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Authors: R. W. Stone

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BOOK: Trail Hand
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“Of course.” He smiled. “But even you will have to admit, it makes more sense to put the noun before the description. Makes the language more sensible and easier to learn.”

“If you don’t mind my asking,” I said, anxious to change the subject, “how did someone like you, someone so learned, choose to settle in these parts? Seems like you’d have been more comfortable in the city.”

“My family originates from Sevilla, in Spain. There it is the custom for the inheritance to go to the older son. My father was the best horseman in the region and was well educated in both breeding and ranch management. Unfortunately he was the second son. So you see my uncle inherited all the family lands. It seems that with our people one either works the land, joins the army, or becomes a priest, and my father was not the sort to spend his life in a church.”

“So he joined the army.”



. He was a captain with the mounted Lancers. Eventually he came to Méjico and married. As a boy I remember how he read with disgust the letters from home, and the discussions with my mother about how my uncle was ruining the land and mismanaging things. I vowed someday to create another
hacienda
, one where my father could finish his days doing what he most loved, raising fine horses.

“I have been blessed with many things during
my life, not the least of which was Rosa’s mother. My beloved wife Gloria worked, struggled, and fought by my side, year after year, until we finally established a fine ranch, one my father could be proud of. One that would bring honor to our name. I even imported horses from Andalusia, the finest in the world.”

“I won’t argue that point with you,
Don
Enrique.”


Gracias
.”

“And then he joined you, your father? He helped you finish breeding this herd?” I asked.

“Unfortunately no. Papa died the very same month that the horses arrived. It was not a good time for us. My wife also died that year, soon after giving birth to Rosita.”

“I’m sorry. I know how much it hurts to lose one’s family.”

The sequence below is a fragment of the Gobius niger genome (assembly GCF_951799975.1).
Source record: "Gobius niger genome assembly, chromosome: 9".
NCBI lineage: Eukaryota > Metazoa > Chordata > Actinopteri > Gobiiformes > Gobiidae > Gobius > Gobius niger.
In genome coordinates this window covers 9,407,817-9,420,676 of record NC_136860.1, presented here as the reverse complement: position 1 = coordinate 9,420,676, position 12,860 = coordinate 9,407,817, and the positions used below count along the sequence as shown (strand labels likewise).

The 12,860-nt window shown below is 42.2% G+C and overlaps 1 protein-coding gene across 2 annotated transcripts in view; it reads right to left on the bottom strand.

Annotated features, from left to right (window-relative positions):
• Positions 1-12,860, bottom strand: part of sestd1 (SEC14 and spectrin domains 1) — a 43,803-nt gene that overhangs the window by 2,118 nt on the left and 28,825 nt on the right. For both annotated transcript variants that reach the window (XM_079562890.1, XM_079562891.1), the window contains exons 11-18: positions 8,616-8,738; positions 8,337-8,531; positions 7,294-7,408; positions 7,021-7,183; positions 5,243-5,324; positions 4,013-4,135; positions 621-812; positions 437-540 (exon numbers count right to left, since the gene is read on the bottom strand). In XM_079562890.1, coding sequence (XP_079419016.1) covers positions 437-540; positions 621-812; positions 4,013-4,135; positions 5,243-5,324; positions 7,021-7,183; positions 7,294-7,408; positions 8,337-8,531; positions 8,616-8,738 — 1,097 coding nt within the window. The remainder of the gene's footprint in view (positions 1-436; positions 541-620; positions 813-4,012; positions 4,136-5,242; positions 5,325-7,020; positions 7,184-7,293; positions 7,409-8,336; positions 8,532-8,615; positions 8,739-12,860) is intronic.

“Were it not for Rosa María, I might have given it all up, but having a daughter to care for gave me instead more determination. I wanted to leave her something important. Wealth and power are important,

, but they are not everything. I also wanted Rosa to have a sense of honor and pride, and a sense of obligation to others.”

“If you’ll allow me, sir, from what little I know of her, I think it’s safe to say you succeeded at that.”

   

Don
Enrique smiled and nodded. “Rosa has worked the
hacienda
alongside of me all her life, and I am proud to say the
vaqueros
respect her as much as they would any man.”

“Well, Chavez for one sure seems awfully protective of her,” I added, remembering the clout
he’d given me. “Mind if I ask you if there’s anything between the two of them? You know…romantically?”


¿El caporal y Rosa?
No. They are more like brother and sister. Chavez’s father worked for me as my first
caporal
, and the two children grew up together. I am not sure who fell off more horses or who had more black eyes as a child,” he said, laughing, “but I do remember they were constantly fighting, as most siblings will. When his father died, Chavez took his place as
caporal
. He is very protective of us both, especially of Rosa, I will admit, but he is engaged to another girl named Caridad Luz. I love him as I would a son and I owe him a great deal more than loyalty. I owe him my life.”

“I understand that he got that scar in a knife fight?”

“Sí.” Don
Enrique sighed heavily and stared off into space. He hesitated so long I wasn’t sure if he was going to continue or not, but he finally took another sip of coffee and explained.

“Some time ago we were taking money to our bank when a band of thieves attacked us. Chavez’s father was shot down right in front of his son, and I in turn shot the outlaw.” As he spoke,
Don
Enrique’s right arm brushed instinctively against his revolver. “But two others rushed me from behind and knocked the
pistola
from my hand. They had knives, and one of them would have surely killed me on the spot had not Chavez suddenly thrown his own knife into the man’s back. He then fought the other one barehanded.”

“And that’s when he got cut?”



. But even so he still fared better than the other. Chavez killed that
ladrón
with his own knife. From what they tell me his fiancée, Caridad, has been very understanding and still loves him very much, but sadly Chavez has not been the same man since the wound.”

“A little too much on the serious side?” I suggested.

“It is understandable. I suppose one cannot blame him much for that. But he is a good man and an excellent
caporal
.”

“I guess you’re right,” I said. “But he sure doesn’t give new folks much of a chance.”

“I forgot to mention”—
Señor
Hernandez paused— “the thieves at the bank…they were of your people,
americanos
.”

That last one gave me something to think on.

   

The following morning, as usual, I made preparations to scout ahead. I wanted to peruse the next water hole and planned to get an early start. While saddling my horse, I paused to chat with Miguel, who had already started what had now become his morning routine—boots, hat, coffee, a long shave, and then more coffee.